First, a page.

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Most Brits suffer harm from others’ drinking

GPs call for minimum unit pricing to tackle physical and mental harm, and cut admissions

Louise Prime

Tuesday, 14 July 2015

The majority of people in Britain have suffered harm as a result of other people’s drinking, according to the latest figures. GPs have called again for minimum unit alcohol pricing to reduce the level of physical and mental problems that alcohol causes, cut the number of alcohol-related hospital admissions and save lives.

The Institute of Alcohol Studies, in partnership with the University of Sheffield School of Health and Related Research (ScHARR), analysed responses to two survey questionnaires: one conducted among 1,020 adults (aged 18 and over) living in the north west of England; and the other among 1,007 people aged 16 years and older living in Scotland. They found that more than three-quarters (79%) of respondents in north west England and more than half (51.4%) of those in Scotland said that other people’s drinking had caused them harm during the previous 12 months; rates were higher among 16-24 and 25-34 year olds. The surveys showed that:

  • Overall, one in five adults have been harassed or insulted on the street by someone who has been drinking (20% Scotland; 23% north west England)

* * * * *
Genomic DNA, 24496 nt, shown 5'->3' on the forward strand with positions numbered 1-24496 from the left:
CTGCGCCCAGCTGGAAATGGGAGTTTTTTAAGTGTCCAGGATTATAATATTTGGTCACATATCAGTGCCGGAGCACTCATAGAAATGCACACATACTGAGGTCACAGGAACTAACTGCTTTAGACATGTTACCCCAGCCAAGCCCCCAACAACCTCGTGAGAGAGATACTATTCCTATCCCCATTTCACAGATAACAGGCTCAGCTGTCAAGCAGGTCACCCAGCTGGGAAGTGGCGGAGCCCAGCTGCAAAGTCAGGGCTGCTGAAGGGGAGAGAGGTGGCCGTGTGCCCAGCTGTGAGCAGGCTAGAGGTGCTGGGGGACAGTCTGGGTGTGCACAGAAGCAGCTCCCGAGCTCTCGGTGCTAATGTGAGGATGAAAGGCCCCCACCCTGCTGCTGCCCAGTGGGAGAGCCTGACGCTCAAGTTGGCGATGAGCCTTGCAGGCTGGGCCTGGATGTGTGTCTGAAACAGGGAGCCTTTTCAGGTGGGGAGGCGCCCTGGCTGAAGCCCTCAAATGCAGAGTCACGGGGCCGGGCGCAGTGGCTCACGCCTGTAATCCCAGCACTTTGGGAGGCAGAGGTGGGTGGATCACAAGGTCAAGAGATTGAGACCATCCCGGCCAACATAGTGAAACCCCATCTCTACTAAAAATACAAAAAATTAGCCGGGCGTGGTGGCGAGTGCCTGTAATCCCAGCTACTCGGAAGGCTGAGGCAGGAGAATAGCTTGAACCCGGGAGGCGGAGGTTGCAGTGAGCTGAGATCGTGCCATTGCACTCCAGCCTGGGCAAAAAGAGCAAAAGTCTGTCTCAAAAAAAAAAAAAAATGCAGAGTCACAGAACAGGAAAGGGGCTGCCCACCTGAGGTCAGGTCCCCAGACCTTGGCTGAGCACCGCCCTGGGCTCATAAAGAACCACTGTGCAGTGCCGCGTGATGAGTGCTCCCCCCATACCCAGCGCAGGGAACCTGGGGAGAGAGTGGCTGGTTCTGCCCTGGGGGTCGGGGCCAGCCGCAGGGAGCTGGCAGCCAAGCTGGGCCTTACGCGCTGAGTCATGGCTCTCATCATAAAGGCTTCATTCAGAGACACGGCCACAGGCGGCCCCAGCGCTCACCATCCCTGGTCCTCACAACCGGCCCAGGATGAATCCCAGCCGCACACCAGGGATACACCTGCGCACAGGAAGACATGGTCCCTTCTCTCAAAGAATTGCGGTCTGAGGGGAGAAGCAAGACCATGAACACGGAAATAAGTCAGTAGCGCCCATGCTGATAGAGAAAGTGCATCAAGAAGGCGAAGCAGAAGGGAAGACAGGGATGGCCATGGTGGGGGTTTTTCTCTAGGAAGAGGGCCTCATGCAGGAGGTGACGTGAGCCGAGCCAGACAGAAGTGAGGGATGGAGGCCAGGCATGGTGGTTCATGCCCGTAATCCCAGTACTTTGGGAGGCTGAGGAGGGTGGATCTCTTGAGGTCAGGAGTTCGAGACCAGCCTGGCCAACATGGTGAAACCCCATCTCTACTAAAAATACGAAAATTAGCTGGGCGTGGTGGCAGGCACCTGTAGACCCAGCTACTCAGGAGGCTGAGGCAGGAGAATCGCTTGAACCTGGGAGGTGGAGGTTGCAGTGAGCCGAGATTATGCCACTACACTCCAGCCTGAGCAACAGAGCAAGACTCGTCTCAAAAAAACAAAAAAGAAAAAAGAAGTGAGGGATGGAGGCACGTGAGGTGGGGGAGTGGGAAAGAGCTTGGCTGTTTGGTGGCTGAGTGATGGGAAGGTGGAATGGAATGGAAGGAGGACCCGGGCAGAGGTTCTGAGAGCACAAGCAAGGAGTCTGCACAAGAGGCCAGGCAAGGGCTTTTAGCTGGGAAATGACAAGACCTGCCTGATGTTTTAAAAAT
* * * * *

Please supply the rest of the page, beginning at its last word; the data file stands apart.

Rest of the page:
• 19% of people in Scotland and 36% of people in north west England have felt unsafe or threatened in public
  • 30% of people in Scotland and almost half of those in north west England (49%) have been kept awake at night because of drunken noise
  • 15% of people in north west England have been paid unwanted sexual attention, or suffered sexually inappropriate behaviour, from someone who had been drinking

The authors of Alcohol’s Harm to Others called for better recording of harm to others from alcohol across the health and social services, and greater support for those affected. They also examined the evidence on the financial cost to the UK economy of alcohol’s harm to others – estimated at more than £15bn a year – and on policies that could help to raise awareness of the problem, and reduce the level of harm to others. These policies include: offering screening and brief advice to drinkers who are most at risk of causing harm to themselves and others (systematic review evidence shows long-term reduction in consumption is proven for men, but evidence is lacking for women); better regulating the density of alcohol outlets and restricting their trading times; raising the price of the cheapest alcohol through taxation and minimum unit pricing; and lowering the legal drink-drive limit and introducing random roadside breath testing.

Dr Maureen Baker, chair of the Royal College of GPs, responded: “Every day in our surgeries, GPs are dealing with the fallout of alcohol abuse in some of our patients’ lives, and this report really hammers home the devastating ‘domino effect’ on families and the wider community. We are particularly concerned that children and young people frequently bear the brunt of alcohol abuse in the family. It is also an enormous financial drain on the NHS and the economy.

“GPs see minimum pricing as a major step forward in tackling this problem. It could be the catalyst we need to create a change in individual and societal attitudes and behaviour towards alcohol. Not only will this reduce hospital admissions, improve people’s physical and mental health and ultimately save lives, it will help to create safer and healthier communities for all.”

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